Friday, August 13, 2010

What next for the MAA?

by J J Cohen

So the story gets more interesting (and complicated, and depressing) as time goes on.

That the Executive Committee was not behind the recently disseminated CFP makes me wonder who composed and distributed it. Was this CFP an advertisement of the newly added conference topics, or an attempt to get people to submit papers for a potentially moribund conference? Are MAA members voting again, this time through electing not to participate in the Tempe event? How united was the Executive Committee in the decision that the conference be held in AZ after all, and were they the determining voices? Is the resignation of three faculty members from the program committee a sign that local arrangements are in trouble?

My last post about the MAA was optimistic about its eventual future. I am having a harder time holding on to that hopefulness at the moment.


Karl Steel said...

At this point, I can't imagine ANYONE on any of the sides of this issue [├ępater les gauches; burn down the whole edifice; work together in a spirit of friendship; work together in a spirit of scholarship; and so on] can be satisfied with what's happening now. Things might settle back into the status quo ante, but perhaps not? Not to be too cutesy, but in this confusion and uncertainty, we might be seeing the rumblings of an actual future, an opening into who knows what.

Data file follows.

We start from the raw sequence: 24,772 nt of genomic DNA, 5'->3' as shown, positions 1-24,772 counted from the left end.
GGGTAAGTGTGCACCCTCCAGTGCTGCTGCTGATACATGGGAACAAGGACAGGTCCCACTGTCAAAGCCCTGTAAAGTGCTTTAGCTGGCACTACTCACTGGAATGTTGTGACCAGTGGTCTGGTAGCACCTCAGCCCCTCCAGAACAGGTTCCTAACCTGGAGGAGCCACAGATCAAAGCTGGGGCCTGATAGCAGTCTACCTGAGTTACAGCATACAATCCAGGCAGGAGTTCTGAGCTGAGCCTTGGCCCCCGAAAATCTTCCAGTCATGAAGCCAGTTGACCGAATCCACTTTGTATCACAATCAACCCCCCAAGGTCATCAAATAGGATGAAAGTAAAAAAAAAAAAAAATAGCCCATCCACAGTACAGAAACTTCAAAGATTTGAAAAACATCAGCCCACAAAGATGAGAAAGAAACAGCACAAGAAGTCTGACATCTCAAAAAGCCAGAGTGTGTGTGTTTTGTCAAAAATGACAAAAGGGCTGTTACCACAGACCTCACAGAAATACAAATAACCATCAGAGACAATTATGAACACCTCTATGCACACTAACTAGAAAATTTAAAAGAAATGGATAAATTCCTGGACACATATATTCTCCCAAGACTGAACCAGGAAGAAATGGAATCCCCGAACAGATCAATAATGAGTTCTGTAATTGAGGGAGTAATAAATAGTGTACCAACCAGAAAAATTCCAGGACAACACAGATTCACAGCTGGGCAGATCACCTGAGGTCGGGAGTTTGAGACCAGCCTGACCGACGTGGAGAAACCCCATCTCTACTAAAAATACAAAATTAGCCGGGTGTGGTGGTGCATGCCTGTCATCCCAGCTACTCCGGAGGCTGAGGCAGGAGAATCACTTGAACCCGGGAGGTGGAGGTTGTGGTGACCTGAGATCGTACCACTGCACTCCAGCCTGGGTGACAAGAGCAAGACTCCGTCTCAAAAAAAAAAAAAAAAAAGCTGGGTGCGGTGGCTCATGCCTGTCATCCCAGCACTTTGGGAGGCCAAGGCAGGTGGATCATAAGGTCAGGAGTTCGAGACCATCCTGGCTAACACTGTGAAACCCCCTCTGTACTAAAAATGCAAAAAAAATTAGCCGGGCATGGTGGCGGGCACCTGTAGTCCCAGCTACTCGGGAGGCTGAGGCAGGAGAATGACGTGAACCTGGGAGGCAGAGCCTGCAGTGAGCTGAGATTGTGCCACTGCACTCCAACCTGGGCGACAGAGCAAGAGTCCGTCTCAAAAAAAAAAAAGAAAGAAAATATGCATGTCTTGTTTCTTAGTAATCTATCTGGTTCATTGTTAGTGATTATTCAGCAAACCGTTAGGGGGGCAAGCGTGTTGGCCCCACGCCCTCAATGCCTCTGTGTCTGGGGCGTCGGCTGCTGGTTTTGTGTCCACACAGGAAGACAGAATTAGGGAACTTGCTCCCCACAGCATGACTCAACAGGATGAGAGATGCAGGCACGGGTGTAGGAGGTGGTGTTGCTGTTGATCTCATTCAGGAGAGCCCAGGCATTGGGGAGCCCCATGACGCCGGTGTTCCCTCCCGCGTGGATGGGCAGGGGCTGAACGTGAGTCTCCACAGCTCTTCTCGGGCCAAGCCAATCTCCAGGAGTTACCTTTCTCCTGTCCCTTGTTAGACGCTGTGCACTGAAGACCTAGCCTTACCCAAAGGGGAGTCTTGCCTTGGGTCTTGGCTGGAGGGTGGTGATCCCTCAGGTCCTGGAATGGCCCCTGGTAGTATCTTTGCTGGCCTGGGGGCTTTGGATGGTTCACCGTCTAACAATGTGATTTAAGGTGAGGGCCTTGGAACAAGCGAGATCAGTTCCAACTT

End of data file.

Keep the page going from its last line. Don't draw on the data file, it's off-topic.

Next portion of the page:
Another Damned Medievalist said...

You know, I do sympathize with the councillors and the Executive Committee in that this has got to be hard, and probably not what they signed up for. I am very concerned that there was an implication that some members (?) were threatening lawsuits if the meeting did not go ahead, and if that's the case, then I think there needs to be a re-writing of the bylaws, and maybe a working committee that goes beyond the council and EC -- perhaps bringing in past councillors and officers as well as more junior scholars.

I really do think there needs to be an MAA, and that it should not die because of this. But I'm not sure what it is that the MAA wants to be, or that its members want it to be. It may be a time for redefinition -- or definition? Another thought: the MAA is old. It used to be *the* medievalists' society in America. But so many other societies have grown up in the last 15-20 (or fewer) years, and my impression is that these societies, e.g., those that focus on the Early Middle Ages, were created by people who felt that the MAA meetings and Speculum did not really represent their scholarly interests. The MAA meeting is really the last on my list of meetings, because the Zoo, Leeds, SEMA, Big Berks, and Shifting Frontiers are all far more likely to have papers that interest me and are relevant to my work. And Haskins is far friendlier for the later stuff I like.

Basically, MAA isn't the 800-lb gorilla anymore, but I think it still sees itself that way. The reality is that people have broader options and less money for memberships and subscriptions. This may be the time for a re-think on how to make the organization more relevant to all of us, or perhaps to specialize to a couple of core groups.